King was not a pacifist, but he showed little enthusiasm for the Weltkrieg he has faced criticism for not serving in Canada's military and instead working for the Rockefellers. But he says that he was 40 years old when the war began, and was not in good physical condition. He never gave up his Ottawa home, and travelled to the United States on an as-needed basis, and claims to have been performing valuable service by helping to keep war-related industries running smoothly.

In 1918 King, assisted by his friend F.A. McGregor, published the book Industry and Humanity: A Study in the Principles Underlying Industrial Reconstruction, a dense, abstract work that went over the head of most readers but revealed the practical idealism behind King's political thinking. He emphasized that capital and labour were natural allies, not foes, and that the community at large (represented by the government) should be the third and decisive party in industrial disputes. Quitting the Foundation in February 1918, Mackenzie King became an independent consultant on labour issues for the next two years, earning $1,000 a week from leading American corporations. Even so he kept his official residence in Ottawa, hoping for a call to duty.

Wartime politics

In 1917 the Dominion was in crisis; Mackenzie King supported Liberal leader Sir Wilfrid Laurier in his opposition to conscription, which was violently opposed in Quebec. The Liberal party became deeply split, with most Anglo-Saxons joining in the pro-conscription Union government, a coalition controlled by the Conservatives under Prime Minister Sir Robert Borden. He returned to Canada to run in the 1917 election, which focused almost entirely on the conscription issue. Unable to overcome a landslide against him, Mackenzie King lost in the constituency of North York, which his grandfather had once represented. He was Laurier's chosen successor as leader of the Liberal Party, but it was deeply divided by Quebec's total opposition to conscription and the agrarian revolt in Ontario and the Prairies. When Laurier died in 1919, Mackenzie King was elected leader thanks to the critical support of the Quebec bloc, organized by his long-time lieutenant in Quebec, Ernest Lapointe. Mackenzie King could not speak French and had minimal interest in Quebec, but in the 1925 and 1935 elections, Lapointe produced the critical seats to give the Liberals a majority in Commons.

Once he became the Liberal leader in 1919 he paid attention to the Prairies. With a highly romanticized view he envisioned the pioneers as morally sound, hardworking individuals who lived close to nature and to God. The reform ferment in the region meshed with his self-image as a social reformer and fighter for the "people" against the "interests." Viewing a glorious sunrise in Alberta in 1920, he wrote in his diary, "I thought of the New Day, the New Social Order. It seems like Heaven's prophecy of the dawn of a new era, revealed to me." Realism played a role too, since his party depended for its survival on the votes of Progressive party members of parliament who represented farmers in Ontario and the Prairies. He convinced many Progressives to return to the Liberal fold.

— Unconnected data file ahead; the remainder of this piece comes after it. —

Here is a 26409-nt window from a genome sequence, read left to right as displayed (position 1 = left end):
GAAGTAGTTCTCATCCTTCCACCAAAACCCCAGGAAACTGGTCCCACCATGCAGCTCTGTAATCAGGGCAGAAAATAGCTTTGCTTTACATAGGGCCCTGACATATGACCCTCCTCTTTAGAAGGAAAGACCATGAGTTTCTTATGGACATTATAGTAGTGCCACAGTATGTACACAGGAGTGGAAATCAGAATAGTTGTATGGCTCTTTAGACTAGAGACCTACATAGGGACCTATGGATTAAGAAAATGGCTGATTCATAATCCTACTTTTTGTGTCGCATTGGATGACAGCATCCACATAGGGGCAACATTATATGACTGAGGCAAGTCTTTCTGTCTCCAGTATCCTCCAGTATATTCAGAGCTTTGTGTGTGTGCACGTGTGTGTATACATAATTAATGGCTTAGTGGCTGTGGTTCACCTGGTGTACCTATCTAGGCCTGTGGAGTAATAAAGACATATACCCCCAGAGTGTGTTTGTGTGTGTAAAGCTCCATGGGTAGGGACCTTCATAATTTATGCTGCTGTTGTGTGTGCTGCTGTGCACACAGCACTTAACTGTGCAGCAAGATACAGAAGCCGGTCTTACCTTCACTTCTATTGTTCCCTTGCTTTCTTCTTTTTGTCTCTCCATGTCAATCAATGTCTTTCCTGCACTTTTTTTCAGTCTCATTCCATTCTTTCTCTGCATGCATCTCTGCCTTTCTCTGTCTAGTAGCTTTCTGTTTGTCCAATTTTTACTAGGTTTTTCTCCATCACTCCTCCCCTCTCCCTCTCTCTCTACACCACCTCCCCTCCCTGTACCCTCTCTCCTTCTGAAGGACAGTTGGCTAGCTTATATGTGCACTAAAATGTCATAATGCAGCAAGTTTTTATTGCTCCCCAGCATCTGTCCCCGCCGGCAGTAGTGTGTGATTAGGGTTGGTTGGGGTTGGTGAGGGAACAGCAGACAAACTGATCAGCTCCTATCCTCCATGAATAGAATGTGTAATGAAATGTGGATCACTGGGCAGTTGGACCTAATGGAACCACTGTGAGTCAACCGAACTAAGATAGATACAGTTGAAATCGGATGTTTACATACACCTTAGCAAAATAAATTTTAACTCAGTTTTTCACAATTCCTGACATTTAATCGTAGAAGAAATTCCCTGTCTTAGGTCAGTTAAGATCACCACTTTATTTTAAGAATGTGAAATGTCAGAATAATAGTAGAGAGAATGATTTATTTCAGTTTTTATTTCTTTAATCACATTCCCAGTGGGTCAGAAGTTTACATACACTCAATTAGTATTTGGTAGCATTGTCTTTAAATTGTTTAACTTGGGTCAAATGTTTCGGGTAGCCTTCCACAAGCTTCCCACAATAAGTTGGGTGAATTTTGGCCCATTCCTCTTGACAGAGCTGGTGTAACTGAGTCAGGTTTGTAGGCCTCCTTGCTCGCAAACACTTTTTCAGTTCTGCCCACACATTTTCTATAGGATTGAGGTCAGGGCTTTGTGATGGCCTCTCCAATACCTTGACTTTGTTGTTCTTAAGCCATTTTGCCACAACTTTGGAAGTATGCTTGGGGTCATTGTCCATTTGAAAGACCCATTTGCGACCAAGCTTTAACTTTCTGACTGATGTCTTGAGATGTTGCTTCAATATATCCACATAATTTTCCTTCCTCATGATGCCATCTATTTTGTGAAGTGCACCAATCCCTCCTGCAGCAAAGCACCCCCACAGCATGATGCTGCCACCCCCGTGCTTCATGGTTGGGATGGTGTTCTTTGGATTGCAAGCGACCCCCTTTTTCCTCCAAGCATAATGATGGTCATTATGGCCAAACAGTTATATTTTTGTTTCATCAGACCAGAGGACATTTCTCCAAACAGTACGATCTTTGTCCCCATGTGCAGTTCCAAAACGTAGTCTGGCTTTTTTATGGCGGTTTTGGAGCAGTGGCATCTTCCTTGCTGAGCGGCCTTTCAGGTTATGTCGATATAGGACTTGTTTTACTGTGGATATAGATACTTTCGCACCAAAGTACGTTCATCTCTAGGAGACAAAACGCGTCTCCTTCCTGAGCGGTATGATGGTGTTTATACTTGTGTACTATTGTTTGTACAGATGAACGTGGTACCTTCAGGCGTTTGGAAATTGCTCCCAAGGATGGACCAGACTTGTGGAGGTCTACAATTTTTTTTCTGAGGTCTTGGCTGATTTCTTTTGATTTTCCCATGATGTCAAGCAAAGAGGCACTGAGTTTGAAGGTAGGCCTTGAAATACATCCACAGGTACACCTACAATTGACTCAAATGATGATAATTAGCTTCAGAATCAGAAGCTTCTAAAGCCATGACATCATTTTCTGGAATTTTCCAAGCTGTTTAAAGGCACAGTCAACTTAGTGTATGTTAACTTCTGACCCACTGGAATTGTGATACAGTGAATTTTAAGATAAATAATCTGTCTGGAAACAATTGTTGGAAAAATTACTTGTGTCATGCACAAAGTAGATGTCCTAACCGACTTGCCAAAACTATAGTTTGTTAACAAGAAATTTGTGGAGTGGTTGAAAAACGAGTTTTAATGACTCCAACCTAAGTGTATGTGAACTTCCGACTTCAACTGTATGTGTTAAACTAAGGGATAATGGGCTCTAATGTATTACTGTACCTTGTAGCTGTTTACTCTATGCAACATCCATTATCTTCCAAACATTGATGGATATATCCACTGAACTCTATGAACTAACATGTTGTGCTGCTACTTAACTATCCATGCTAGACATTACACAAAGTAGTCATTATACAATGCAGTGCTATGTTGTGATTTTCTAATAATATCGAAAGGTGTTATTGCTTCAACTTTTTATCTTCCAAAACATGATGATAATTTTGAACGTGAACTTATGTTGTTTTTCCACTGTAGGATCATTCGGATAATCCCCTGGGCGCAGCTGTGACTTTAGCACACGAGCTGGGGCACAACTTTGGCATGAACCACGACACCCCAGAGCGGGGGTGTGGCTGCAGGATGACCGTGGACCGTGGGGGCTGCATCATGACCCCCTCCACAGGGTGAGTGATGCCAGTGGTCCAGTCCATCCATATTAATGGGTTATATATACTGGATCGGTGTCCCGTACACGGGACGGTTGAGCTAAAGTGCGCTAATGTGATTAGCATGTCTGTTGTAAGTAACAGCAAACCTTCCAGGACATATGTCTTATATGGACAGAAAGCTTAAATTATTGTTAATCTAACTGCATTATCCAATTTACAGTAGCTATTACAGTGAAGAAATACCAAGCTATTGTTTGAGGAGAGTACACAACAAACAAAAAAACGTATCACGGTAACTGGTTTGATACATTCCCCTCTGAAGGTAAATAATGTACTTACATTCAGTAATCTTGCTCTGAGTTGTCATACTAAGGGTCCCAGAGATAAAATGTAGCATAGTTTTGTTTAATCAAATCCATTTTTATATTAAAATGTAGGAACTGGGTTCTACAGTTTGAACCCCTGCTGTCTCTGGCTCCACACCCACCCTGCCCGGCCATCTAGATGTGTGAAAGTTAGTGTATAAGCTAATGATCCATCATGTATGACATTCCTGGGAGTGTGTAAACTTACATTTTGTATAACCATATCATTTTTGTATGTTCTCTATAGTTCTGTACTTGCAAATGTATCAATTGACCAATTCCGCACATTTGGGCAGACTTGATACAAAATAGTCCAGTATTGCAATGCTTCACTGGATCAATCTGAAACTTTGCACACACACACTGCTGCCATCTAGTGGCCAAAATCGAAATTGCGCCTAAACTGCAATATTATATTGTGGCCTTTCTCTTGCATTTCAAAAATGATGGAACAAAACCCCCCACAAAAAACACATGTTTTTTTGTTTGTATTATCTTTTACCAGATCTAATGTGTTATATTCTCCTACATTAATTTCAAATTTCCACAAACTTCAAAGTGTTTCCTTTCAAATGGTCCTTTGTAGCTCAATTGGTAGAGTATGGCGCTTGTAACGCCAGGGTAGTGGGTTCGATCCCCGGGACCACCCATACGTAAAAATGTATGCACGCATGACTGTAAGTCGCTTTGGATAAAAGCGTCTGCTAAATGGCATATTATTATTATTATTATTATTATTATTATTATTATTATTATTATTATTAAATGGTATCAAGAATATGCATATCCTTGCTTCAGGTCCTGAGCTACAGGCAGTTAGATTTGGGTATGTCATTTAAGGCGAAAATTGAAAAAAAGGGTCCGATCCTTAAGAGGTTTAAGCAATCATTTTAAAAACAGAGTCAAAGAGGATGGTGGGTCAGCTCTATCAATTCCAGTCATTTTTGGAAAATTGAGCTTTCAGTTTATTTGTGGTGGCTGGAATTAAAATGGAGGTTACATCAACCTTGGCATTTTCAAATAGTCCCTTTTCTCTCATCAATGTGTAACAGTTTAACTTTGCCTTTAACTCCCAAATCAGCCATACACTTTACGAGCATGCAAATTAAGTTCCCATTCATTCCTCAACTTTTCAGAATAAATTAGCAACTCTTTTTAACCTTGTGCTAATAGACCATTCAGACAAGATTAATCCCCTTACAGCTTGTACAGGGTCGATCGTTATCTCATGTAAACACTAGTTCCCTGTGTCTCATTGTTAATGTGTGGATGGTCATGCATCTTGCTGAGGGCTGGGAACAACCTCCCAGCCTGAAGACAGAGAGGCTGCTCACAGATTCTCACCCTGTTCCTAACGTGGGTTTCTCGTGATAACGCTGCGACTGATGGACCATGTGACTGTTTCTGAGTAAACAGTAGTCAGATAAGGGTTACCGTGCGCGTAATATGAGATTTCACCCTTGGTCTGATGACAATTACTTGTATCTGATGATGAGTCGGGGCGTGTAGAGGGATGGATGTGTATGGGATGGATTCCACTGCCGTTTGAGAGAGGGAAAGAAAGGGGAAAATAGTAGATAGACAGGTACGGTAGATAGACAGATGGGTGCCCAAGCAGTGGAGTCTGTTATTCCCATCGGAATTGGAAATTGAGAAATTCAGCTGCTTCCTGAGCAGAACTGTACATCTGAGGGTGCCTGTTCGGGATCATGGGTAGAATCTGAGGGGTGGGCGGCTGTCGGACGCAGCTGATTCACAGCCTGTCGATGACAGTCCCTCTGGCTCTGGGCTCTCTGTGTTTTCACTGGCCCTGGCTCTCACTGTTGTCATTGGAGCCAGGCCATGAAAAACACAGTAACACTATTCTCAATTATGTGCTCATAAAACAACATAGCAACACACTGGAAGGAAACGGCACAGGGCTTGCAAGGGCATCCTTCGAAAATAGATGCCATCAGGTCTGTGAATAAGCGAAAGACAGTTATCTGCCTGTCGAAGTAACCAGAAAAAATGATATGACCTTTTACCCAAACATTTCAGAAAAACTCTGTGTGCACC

First Parliament

In the 1925 election King was able to win a workable majority, and said that his focus would be on defusing the various lingering labour conflicts. However the 1925 British Revolution changed all of this. King failed to take an active approach to the revolutions until it was to late and so is widely blamed for having lost the Empire. He refused to allow the British government to take over the Dominion government, instead replacing the Canadian Senate with a new House of Lords, King engaged in fierce crackdowns against socialists and unions and in 1926 saw the Dominion of Newfoundland incorporated as a province of Canada. By the late 1920s King had largely succeeded in bringing the Progressives back into the fold, although the loyalty of many of them to the Liberal party remains tenuous. King was defeated in the 1930 election over accusations that he was taking too soft an approach to the Union of Britain and his declaration that he "would not give a five-cent piece" to Tory provincial governments in attempt to alleviate the growing financial troubles emanating from the United States in the aftermath of the 1929 stock market crash. Although another contributory factor was King George V's open endorsement of Bennet. This turned into the key election issue. The Liberals lost the election of 1930 to the Conservative Party, led by Sir Richard Bedford Bennett.

After his loss, Sir Mackenzie King stayed on as Opposition Leader, where it was his policy to refrain from offering advice or alternative policies; Mackenzie King's policy preferences were not much different from Bennett's and he let the Conservative government have its way. Though he gave the impression of sympathy with progressive and liberal causes, he had no enthusiasm for massive government action to alleviate economic difficulties and was not hostile to the naval skirmishes with the republicans.

Second Parliament

In the 1935 election the Liberals used the slogan "King or Chaos" and narrowly won a majority. Promising a much-desired trade treaty with the U.S., Sir Mackenzie King's government began active negotiations with Hoover for the treaty.

See also